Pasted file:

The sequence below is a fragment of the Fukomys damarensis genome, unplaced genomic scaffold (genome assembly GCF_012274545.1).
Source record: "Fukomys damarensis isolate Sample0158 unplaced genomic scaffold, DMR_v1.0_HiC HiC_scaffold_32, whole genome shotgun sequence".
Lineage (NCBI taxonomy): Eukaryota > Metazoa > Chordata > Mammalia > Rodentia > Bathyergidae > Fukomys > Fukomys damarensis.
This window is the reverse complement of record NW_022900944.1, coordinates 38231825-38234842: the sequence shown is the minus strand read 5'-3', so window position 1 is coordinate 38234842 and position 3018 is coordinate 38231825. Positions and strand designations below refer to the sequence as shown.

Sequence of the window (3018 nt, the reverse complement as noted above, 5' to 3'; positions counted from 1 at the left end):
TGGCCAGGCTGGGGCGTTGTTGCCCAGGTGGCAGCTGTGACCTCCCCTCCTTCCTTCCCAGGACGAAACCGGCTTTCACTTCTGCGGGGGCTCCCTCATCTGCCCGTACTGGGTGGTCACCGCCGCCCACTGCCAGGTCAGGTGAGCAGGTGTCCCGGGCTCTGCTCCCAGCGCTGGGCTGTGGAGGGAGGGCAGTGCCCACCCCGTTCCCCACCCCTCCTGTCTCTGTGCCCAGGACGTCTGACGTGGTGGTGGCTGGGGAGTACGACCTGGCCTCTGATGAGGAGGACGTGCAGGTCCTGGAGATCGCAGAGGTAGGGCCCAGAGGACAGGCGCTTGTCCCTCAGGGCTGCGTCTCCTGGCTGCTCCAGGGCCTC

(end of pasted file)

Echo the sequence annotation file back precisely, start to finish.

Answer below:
The sequence below is a fragment of the Fukomys damarensis genome, unplaced genomic scaffold (genome assembly GCF_012274545.1).
Source record: "Fukomys damarensis isolate Sample0158 unplaced genomic scaffold, DMR_v1.0_HiC HiC_scaffold_32, whole genome shotgun sequence".
Lineage (NCBI taxonomy): Eukaryota > Metazoa > Chordata > Mammalia > Rodentia > Bathyergidae > Fukomys > Fukomys damarensis.
This window is the reverse complement of record NW_022900944.1, coordinates 38231825-38234842: the sequence shown is the minus strand read 5'-3', so window position 1 is coordinate 38234842 and position 3018 is coordinate 38231825. Positions and strand designations below refer to the sequence as shown.

Sequence of the window (3018 nt, the reverse complement as noted above, 5' to 3'; positions counted from 1 at the left end):
TGGCCAGGCTGGGGCGTTGTTGCCCAGGTGGCAGCTGTGACCTCCCCTCCTTCCTTCCCAGGACGAAACCGGCTTTCACTTCTGCGGGGGCTCCCTCATCTGCCCGTACTGGGTGGTCACCGCCGCCCACTGCCAGGTCAGGTGAGCAGGTGTCCCGGGCTCTGCTCCCAGCGCTGGGCTGTGGAGGGAGGGCAGTGCCCACCCCGTTCCCCACCCCTCCTGTCTCTGTGCCCAGGACGTCTGACGTGGTGGTGGCTGGGGAGTACGACCTGGCCTCTGATGAGGAGGACGTGCAGGTCCTGGAGATCGCAGAGGTAGGGCCCAGAGGACAGGCGCTTGTCCCTCAGGGCTGCGTCTCCTGGCTGCTCCAGGGCCTC